August 15, 2014 10:50 AM - Editor, The Ecologist
The US is poised to 'deregulate' GMO corn, soybean and cotton varieties resistant to the herbicides 2,4-D and dicamba. The result will be a big increase in the use of those herbicides, as high as 600%. Only a huge public outcry can now stop the GMO-herbicide juggernaut. The US Department of Agriculture (USDA) has issued its final Environmental Impact Statement (EIS) and proposed approval for new GMO corn and soybean varieties genetically engineered to be resistant to the toxic herbicide 2,4-D.
Arctic sea ice trends confirmed by Whalers' logs
July 11, 2014 10:14 AM - Tim Radford, The Ecologist
Log books from British whaling ships more than 200 years ago have given new insights into the history of the Arctic sea ice, reports Tim Radford. A new study reveals that the scale of ice melt in the Arctic over the last few decades is new and unprecedented. The retreat of the ice in the last 30 years is part of a more recent and new pattern of climate change. British whaling ships from Tyneside in the north-east of England made 458 trips to the edge of the Arctic ice between 1750 and 1850.
Cell Phone Conservation
July 9, 2014 10:35 AM - Alex Kirby, The Ecologist
Some of the world's most endangered forests may soon benefit from better protection, thanks to discarded treasures from the consumer society - mobile phones. A Californian technology startup, Rainforest Connection (RFCx), has developed a tool - made from recycled smartphones - that it says will pilot new ways to monitor and stop illegal logging and animal poaching throughout Africa's equatorial forests. RFCx has formed a partnership with the Zoological Society of London (ZSL), an international scientific charity that works for the worldwide conservation of animals and their habitats. The two organisations are planning to install the anti-deforestation, anti-poaching technology in Cameroon this year.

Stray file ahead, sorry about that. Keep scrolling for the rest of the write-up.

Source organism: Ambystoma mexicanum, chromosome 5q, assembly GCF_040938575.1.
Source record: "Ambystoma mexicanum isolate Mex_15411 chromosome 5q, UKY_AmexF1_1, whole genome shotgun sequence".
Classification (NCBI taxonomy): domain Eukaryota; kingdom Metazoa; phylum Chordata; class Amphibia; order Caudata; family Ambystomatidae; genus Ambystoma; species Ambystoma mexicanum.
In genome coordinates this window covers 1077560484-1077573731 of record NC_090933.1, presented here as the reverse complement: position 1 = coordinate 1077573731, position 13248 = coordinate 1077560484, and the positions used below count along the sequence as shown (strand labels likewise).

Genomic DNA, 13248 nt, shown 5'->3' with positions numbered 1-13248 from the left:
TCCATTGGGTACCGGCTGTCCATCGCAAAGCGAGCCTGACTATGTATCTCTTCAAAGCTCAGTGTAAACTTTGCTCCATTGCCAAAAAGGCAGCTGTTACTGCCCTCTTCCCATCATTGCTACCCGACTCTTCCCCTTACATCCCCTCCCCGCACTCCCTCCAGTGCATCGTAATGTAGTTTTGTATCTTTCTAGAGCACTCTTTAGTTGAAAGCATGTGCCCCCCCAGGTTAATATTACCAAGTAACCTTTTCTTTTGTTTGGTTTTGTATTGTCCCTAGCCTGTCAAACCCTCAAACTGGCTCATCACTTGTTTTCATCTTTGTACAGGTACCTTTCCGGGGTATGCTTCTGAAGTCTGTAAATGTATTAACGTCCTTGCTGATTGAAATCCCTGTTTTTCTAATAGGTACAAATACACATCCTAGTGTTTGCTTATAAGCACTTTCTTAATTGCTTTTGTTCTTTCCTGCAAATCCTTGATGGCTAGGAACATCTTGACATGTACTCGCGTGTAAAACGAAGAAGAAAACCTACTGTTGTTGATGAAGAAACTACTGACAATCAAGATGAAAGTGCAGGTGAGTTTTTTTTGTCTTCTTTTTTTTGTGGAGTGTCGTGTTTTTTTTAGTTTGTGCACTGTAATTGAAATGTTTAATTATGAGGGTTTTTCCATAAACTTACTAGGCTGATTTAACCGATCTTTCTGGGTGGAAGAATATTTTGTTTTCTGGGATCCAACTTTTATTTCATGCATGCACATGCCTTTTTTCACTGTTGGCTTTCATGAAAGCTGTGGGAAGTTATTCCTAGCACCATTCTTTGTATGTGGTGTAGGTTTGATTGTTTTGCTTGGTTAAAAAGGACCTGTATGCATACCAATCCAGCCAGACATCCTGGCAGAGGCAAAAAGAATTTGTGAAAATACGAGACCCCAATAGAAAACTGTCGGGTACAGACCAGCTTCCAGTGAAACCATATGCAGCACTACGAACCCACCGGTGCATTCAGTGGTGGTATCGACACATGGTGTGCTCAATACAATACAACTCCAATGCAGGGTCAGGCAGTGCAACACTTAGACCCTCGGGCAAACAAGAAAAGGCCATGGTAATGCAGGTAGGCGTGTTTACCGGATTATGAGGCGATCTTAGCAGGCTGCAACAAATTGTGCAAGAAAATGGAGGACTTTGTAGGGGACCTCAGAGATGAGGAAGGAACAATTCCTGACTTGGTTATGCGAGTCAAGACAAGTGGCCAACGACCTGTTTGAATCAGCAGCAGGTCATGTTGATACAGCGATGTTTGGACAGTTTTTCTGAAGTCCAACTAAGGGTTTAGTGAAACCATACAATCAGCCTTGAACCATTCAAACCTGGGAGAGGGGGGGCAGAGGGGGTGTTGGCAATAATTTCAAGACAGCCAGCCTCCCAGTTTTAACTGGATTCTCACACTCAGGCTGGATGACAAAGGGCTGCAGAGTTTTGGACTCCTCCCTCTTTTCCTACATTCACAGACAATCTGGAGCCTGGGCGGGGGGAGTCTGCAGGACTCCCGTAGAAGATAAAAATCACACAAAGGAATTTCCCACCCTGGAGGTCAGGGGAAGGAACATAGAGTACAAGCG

Roca Frackable bajo acu√≠feros subterr√°neos aumentan el temor de contaminaci√≥n del agua.
July 7, 2014 08:38 AM - Editor, The Ecologist, The Ecologist
Un estudio realizado por el Servicio Geol√≥gico Brit√°nico y la Agencia de Medio Ambiente revela que casi todos los sitios de petr√≥leo y gas shale en Inglaterra y Gales tienen acu√≠feros subyacentes de agua potable, aumentando los temores de que podr√≠a contaminarse el agua.
Condors vs. the NRA
July 7, 2014 08:36 AM - Dawn Starin, The Ecologist
Recently scientists from the Zoological Society of London and Yale University assessed the world's 9,993 bird species according to their evolutionary distinctiveness and global extinction risk. At number three on the list is the Critically Endangered California condor (Gymnogyps cali¬≠fornianus) - weighing as much as 25 pounds, standing over four foot tall, with a wingspan of almost 10 feet, it is the largest land bird in North America.
Frackable rock under groundwater aquifers raise water contamination fears
July 3, 2014 02:20 PM - Editor, The Ecologist
A study by the British Geological Survey and the Environment Agency reveals that almost all the the oil and gas bearing shales in England and Wales underlie drinking water aquifers, raising fears that widespread water contamination could occur. The British Geological Survey (BGS) in partnership with The Environment Agency (EA) have published a map which show the depth to each shale gas and oil source rock below principal groundwater aquifers in England and Wales.